Effect of age on basal muscle protein synthesis and mTORC1 signaling in a large cohort of young and older men and women

Melissa M. Markofski, Jared M. Dickinson, Micah J. Drummond, Christopher Fry, Satoshi Fujita, David M. Gundermann, Erin L. Glynn, Kristofer Jennings, Douglas Paddon-Jones, Paul T. Reidy, Melinda Sheffield-Moore, Kyle L. Timmerman, Blake Rasmussen, Elena Volpi

Research output: Contribution to journalArticle

49 Citations (Scopus)

Abstract

The rate of muscle loss with aging is higher in men than women. However, women have smaller muscles throughout the adult life. Protein content is a major determinant of skeletal muscle size. This study was designed to determine if age and sex differentially impact basal muscle protein synthesis and mammalian/mechanistic target of rapamycin complex 1 (mTORC1) signaling. We performed a secondary data analysis on a cohort of 215 healthy, non-obese (BMI<30kg·m-2) young (18-40y; 74 men, 52 women) and older (60-87y; 57 men, 32 women) adults. The database contained information on physical characteristics, basal muscle protein fractional synthetic rate (FSR; n=215; stable isotope methodology) and mTORC1 signaling (n=125, Western blotting). FSR and mTORC1 signaling were measured at rest and after an overnight fast. mTORC1 and S6K1 phosphorylation were higher (p<0.05) in older subjects with no sex differences. However, there were no age or sex differences or interaction for muscle FSR (p>0.05). Body mass index, fat free mass, or body fat was not a significant covariate and did not influence the results. We conclude that age and sex do not influence basal muscle protein synthesis. However, basal mTORC1 hyperphosphorylation in the elderly may contribute to insulin resistance and the age-related anabolic resistance of skeletal muscle protein metabolism to nutrition and exercise.

Original languageEnglish (US)
Pages (from-to)1-7
Number of pages7
JournalExperimental Gerontology
Volume65
DOIs
StatePublished - May 1 2015

Fingerprint

Muscle Proteins
Muscle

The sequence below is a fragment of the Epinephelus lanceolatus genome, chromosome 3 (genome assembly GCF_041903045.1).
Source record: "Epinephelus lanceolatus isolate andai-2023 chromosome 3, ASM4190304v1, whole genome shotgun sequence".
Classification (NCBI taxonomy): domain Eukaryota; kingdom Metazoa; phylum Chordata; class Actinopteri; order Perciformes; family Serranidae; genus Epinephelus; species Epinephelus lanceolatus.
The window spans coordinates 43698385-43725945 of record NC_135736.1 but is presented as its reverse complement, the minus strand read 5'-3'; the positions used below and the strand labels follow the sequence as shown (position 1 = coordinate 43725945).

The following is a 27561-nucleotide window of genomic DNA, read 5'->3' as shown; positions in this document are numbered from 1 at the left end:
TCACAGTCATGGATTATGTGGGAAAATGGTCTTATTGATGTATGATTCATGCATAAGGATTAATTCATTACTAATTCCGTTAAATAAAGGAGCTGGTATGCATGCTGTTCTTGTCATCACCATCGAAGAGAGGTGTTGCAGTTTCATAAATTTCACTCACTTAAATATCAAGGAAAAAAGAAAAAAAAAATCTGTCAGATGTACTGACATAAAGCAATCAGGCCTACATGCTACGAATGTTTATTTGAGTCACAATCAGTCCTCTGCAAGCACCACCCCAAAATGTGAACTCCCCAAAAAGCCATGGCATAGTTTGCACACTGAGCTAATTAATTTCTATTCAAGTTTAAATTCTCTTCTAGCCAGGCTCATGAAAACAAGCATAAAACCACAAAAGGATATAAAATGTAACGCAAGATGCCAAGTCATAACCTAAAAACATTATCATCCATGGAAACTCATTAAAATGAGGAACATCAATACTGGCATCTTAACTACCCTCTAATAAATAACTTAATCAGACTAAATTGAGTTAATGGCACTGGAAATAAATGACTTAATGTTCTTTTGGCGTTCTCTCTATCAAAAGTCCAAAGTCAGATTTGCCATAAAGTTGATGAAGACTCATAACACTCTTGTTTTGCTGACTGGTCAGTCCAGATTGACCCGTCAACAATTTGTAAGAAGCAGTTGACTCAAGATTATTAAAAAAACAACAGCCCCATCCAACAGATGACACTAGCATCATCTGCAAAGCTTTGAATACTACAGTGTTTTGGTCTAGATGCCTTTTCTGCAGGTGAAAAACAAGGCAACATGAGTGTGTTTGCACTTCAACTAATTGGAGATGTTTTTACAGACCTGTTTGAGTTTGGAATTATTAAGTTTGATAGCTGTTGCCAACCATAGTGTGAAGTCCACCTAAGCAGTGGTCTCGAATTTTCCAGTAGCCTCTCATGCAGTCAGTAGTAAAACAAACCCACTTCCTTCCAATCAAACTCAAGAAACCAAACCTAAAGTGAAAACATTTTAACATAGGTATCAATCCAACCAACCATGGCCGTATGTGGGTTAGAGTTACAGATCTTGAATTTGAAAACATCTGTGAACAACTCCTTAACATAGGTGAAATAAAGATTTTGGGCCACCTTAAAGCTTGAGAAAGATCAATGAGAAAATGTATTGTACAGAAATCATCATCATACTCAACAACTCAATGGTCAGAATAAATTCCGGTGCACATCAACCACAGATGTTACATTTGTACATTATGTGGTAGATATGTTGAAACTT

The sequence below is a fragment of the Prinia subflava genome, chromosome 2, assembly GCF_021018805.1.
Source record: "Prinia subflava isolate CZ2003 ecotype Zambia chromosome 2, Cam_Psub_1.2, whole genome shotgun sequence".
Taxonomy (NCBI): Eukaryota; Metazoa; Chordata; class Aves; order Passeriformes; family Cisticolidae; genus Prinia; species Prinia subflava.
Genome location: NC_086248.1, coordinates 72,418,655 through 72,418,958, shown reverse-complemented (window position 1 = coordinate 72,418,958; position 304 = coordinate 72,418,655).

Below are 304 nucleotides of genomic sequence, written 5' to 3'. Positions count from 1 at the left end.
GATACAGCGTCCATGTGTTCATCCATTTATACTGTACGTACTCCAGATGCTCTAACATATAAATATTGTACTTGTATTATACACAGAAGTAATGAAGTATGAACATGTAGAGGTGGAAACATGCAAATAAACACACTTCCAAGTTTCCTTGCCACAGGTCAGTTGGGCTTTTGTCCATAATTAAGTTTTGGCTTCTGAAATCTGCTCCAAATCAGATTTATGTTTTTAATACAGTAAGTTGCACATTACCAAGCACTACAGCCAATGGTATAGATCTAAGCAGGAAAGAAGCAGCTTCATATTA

Skeletal Muscle
Fats
Muscles
Nutrition
Metabolism
Insulin Resistance
Adipose Tissue
Body Mass Index
Aging of materials
Exercise
Insulin
mechanistic target of rapamycin complex 1
Proteins

Keywords

  • Aging
  • Gender
  • MTOR
  • Protein metabolism
  • Sarcopenia
  • Stable isotopes

ASJC Scopus subject areas

  • Aging
  • Biochemistry
  • Cell Biology
  • Endocrinology
  • Genetics
  • Molecular Biology

Cite this

Effect of age on basal muscle protein synthesis and mTORC1 signaling in a large cohort of young and older men and women. / Markofski, Melissa M.; Dickinson, Jared M.; Drummond, Micah J.; Fry, Christopher; Fujita, Satoshi; Gundermann, David M.; Glynn, Erin L.; Jennings, Kristofer; Paddon-Jones, Douglas; Reidy, Paul T.; Sheffield-Moore, Melinda; Timmerman, Kyle L.; Rasmussen, Blake; Volpi, Elena.

In: Experimental Gerontology, Vol. 65, 01.05.2015, p. 1-7.

Research output: Contribution to journalArticle

Markofski, MM, Dickinson, JM, Drummond, MJ, Fry, C, Fujita, S, Gundermann, DM, Glynn, EL, Jennings, K, Paddon-Jones, D, Reidy, PT, Sheffield-Moore, M, Timmerman, KL, Rasmussen, B & Volpi, E 2015, 'Effect of age on basal muscle protein synthesis and mTORC1 signaling in a large cohort of young and older men and women', Experimental Gerontology, vol. 65, pp. 1-7. https://doi.org/10.1016/j.exger.2015.02.015
Markofski, Melissa M. ; Dickinson, Jared M. ; Drummond, Micah J. ; Fry, Christopher ; Fujita, Satoshi ; Gundermann, David M. ; Glynn, Erin L. ; Jennings, Kristofer ; Paddon-Jones, Douglas ; Reidy, Paul T. ; Sheffield-Moore, Melinda ; Timmerman, Kyle L. ; Rasmussen, Blake ; Volpi, Elena. / Effect of age on basal muscle protein synthesis and mTORC1 signaling in a large cohort of young and older men and women. In: Experimental Gerontology. 2015 ; Vol. 65. pp. 1-7.
@article{ce3cfd6b52164683b5083b6272d87aff,
title = "Effect of age on basal muscle protein synthesis and mTORC1 signaling in a large cohort of young and older men and women",
abstract = "The rate of muscle loss with aging is higher in men than women. However, women have smaller muscles throughout the adult life. Protein content is a major determinant of skeletal muscle size. This study was designed to determine if age and sex differentially impact basal muscle protein synthesis and mammalian/mechanistic target of rapamycin complex 1 (mTORC1) signaling. We performed a secondary data analysis on a cohort of 215 healthy, non-obese (BMI<30kg·m-2) young (18-40y; 74 men, 52 women) and older (60-87y; 57 men, 32 women) adults. The database contained information on physical characteristics, basal muscle protein fractional synthetic rate (FSR; n=215; stable isotope methodology) and mTORC1 signaling (n=125, Western blotting). FSR and mTORC1 signaling were measured at rest and after an overnight fast. mTORC1 and S6K1 phosphorylation were higher (p<0.05) in older subjects with no sex differences. However, there were no age or sex differences or interaction for muscle FSR (p>0.05). Body mass index, fat free mass, or body fat was not a significant covariate and did not influence the results. We conclude that age and sex do not influence basal muscle protein synthesis. However, basal mTORC1 hyperphosphorylation in the elderly may contribute to insulin resistance and the age-related anabolic resistance of skeletal muscle protein metabolism to nutrition and exercise.",